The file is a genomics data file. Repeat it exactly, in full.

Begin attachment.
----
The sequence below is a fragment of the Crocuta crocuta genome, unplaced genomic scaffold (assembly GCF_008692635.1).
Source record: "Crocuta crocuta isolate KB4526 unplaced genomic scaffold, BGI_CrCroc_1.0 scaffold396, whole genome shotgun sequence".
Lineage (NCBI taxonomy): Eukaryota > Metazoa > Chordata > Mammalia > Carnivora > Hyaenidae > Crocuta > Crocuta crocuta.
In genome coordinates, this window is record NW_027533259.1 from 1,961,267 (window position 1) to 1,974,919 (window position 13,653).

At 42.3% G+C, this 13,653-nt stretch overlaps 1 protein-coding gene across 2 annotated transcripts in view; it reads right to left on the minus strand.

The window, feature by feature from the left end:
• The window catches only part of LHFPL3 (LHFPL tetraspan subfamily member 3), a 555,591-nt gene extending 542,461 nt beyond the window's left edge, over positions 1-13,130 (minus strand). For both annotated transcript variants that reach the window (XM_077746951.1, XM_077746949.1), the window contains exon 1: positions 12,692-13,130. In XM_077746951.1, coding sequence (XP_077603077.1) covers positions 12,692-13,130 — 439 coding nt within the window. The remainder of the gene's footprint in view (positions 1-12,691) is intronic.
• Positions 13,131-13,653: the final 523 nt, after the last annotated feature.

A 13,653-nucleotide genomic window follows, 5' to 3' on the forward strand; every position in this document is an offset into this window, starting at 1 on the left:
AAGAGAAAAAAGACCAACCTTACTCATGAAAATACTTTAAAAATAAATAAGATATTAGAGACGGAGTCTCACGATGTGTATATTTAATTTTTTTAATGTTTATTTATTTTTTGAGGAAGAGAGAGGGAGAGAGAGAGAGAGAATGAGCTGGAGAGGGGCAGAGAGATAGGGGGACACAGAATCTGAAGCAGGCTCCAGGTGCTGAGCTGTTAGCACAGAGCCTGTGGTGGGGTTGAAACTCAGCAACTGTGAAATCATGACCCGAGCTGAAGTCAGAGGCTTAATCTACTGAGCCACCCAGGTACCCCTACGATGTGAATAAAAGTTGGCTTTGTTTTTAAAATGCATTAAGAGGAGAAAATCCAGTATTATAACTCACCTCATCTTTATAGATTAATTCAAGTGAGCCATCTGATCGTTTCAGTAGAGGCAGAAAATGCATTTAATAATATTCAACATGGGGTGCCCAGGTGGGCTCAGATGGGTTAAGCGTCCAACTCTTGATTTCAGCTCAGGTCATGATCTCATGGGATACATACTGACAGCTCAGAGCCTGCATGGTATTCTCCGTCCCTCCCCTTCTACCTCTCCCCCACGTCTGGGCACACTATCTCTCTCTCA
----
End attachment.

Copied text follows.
The sequence below is a fragment of the Crocuta crocuta genome, unplaced genomic scaffold (assembly GCF_008692635.1).
Source record: "Crocuta crocuta isolate KB4526 unplaced genomic scaffold, BGI_CrCroc_1.0 scaffold396, whole genome shotgun sequence".
Lineage (NCBI taxonomy): Eukaryota > Metazoa > Chordata > Mammalia > Carnivora > Hyaenidae > Crocuta > Crocuta crocuta.
In genome coordinates, this window is record NW_027533259.1 from 1,961,267 (window position 1) to 1,974,919 (window position 13,653).

At 42.3% G+C, this 13,653-nt stretch overlaps 1 protein-coding gene across 2 annotated transcripts in view; it reads right to left on the minus strand.

The window, feature by feature from the left end:
• The window catches only part of LHFPL3 (LHFPL tetraspan subfamily member 3), a 555,591-nt gene extending 542,461 nt beyond the window's left edge, over positions 1-13,130 (minus strand). For both annotated transcript variants that reach the window (XM_077746951.1, XM_077746949.1), the window contains exon 1: positions 12,692-13,130. In XM_077746951.1, coding sequence (XP_077603077.1) covers positions 12,692-13,130 — 439 coding nt within the window. The remainder of the gene's footprint in view (positions 1-12,691) is intronic.
• Positions 13,131-13,653: the final 523 nt, after the last annotated feature.

A 13,653-nucleotide genomic window follows, 5' to 3' on the forward strand; every position in this document is an offset into this window, starting at 1 on the left:
AAGAGAAAAAAGACCAACCTTACTCATGAAAATACTTTAAAAATAAATAAGATATTAGAGACGGAGTCTCACGATGTGTATATTTAATTTTTTTAATGTTTATTTATTTTTTGAGGAAGAGAGAGGGAGAGAGAGAGAGAGAATGAGCTGGAGAGGGGCAGAGAGATAGGGGGACACAGAATCTGAAGCAGGCTCCAGGTGCTGAGCTGTTAGCACAGAGCCTGTGGTGGGGTTGAAACTCAGCAACTGTGAAATCATGACCCGAGCTGAAGTCAGAGGCTTAATCTACTGAGCCACCCAGGTACCCCTACGATGTGAATAAAAGTTGGCTTTGTTTTTAAAATGCATTAAGAGGAGAAAATCCAGTATTATAACTCACCTCATCTTTATAGATTAATTCAAGTGAGCCATCTGATCGTTTCAGTAGAGGCAGAAAATGCATTTAATAATATTCAACATGGGGTGCCCAGGTGGGCTCAGATGGGTTAAGCGTCCAACTCTTGATTTCAGCTCAGGTCATGATCTCATGGGATACATACTGACAGCTCAGAGCCTGCATGGTATTCTCCGTCCCTCCCCTTCTACCTCTCCCCCACGTCTGGGCACACTATCTCTCTCTCA